MINNEAPOLIS (Reuters) - Something has been a little off in Lindström, Minnesota, since the town named after a 19th century settler from Sweden got new city limits signs following the 2010 U.S. census.
The umlaut, two dots over the "o" in Lindström that indicate a specific Swedish pronunciation, was missing, a casualty of federal rules, the state Transportation Department said. The umlauted version of the town's name had graced the road signs for two decades.
Governor Mark Dayton on Wednesday said he would sign an executive order requiring the Transportation Department to put the umlaut back in Lindström, whose motto is "America's Little Sweden."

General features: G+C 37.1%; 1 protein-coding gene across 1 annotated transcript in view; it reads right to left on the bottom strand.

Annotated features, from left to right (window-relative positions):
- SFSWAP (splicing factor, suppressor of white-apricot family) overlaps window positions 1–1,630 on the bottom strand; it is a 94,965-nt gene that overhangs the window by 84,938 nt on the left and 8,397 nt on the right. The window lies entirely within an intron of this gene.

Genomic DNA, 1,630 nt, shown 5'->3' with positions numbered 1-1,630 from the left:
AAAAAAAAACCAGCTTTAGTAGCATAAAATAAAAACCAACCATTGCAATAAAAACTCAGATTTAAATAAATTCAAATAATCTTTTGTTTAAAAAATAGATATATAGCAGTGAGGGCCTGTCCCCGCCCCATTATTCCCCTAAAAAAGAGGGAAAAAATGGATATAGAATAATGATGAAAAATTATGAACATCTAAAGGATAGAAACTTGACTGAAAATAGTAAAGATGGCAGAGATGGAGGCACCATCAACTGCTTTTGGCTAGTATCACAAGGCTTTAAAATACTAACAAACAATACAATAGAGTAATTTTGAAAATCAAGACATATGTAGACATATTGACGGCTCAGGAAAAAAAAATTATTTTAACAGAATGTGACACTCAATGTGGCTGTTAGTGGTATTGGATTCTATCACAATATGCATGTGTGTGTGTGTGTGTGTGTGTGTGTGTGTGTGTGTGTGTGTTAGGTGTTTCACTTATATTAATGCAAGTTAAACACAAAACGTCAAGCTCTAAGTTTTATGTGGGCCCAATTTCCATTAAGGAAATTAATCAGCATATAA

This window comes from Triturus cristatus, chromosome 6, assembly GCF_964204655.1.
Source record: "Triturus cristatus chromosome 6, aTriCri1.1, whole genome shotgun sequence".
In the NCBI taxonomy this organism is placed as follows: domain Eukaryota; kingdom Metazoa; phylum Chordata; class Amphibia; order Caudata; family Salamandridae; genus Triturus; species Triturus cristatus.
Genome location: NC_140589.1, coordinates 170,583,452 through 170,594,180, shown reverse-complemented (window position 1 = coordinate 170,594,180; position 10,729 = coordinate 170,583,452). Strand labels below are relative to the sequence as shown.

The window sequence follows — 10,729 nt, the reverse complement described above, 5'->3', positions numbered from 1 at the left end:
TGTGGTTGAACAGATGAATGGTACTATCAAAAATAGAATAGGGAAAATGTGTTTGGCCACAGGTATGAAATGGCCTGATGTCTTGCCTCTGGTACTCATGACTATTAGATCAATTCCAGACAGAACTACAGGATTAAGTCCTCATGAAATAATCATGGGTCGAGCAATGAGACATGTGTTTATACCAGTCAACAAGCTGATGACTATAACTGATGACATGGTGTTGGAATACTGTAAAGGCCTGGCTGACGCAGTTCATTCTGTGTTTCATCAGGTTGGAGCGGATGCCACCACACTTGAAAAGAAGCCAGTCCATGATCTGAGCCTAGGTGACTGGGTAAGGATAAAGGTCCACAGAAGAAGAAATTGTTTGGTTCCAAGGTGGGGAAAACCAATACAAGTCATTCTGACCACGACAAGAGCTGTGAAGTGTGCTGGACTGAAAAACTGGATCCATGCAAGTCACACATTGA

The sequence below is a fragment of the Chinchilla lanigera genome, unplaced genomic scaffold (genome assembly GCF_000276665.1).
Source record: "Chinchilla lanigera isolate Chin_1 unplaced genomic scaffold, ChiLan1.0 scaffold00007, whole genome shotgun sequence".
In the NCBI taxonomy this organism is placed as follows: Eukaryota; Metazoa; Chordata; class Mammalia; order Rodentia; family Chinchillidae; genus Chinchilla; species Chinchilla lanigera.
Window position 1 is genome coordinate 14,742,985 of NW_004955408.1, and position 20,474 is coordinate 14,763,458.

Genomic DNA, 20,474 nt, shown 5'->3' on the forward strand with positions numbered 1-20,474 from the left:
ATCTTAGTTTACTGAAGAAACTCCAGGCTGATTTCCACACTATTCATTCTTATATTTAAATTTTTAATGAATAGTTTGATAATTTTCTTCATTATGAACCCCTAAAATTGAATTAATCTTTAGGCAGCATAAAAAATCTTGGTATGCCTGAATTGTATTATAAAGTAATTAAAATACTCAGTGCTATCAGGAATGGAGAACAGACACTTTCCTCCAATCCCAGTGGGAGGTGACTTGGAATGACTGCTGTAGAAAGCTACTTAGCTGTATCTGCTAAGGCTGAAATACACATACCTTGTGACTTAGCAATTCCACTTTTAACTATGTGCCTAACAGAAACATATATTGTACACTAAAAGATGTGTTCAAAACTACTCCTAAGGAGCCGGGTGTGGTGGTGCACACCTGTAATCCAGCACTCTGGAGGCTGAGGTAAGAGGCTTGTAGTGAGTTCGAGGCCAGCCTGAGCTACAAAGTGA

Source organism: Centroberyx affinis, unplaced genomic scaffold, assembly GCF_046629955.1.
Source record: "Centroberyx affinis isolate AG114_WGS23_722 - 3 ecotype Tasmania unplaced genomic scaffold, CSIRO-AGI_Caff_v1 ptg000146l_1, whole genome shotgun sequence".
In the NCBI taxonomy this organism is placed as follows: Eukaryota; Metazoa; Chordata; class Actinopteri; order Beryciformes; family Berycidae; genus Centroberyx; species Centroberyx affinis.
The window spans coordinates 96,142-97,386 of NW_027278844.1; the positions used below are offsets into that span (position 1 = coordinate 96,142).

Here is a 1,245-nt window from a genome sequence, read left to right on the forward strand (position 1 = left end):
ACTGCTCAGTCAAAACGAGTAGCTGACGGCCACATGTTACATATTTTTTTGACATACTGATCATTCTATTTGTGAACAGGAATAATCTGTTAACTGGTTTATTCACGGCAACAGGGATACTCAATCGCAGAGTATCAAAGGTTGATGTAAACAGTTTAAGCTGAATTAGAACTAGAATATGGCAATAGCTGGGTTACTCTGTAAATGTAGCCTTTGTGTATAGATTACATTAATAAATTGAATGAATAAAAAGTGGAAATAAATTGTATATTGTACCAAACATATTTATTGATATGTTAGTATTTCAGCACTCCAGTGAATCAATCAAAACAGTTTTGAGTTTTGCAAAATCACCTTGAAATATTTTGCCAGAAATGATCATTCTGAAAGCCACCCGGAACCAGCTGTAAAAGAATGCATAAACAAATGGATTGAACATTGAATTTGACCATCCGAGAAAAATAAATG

"Nonsensical rules like this are exactly why people get frustrated with government," Dayton said in a statement. "Even if I have to drive to Lindström, and paint the umlauts on the city limit signs myself, I'll do it."
The city named for Daniel Lindström, who left Sweden for America in 1853, has about 4,400 residents and is 35 miles northeast of Minneapolis.
(Reporting by David Bailey; Editing by Eric Beech)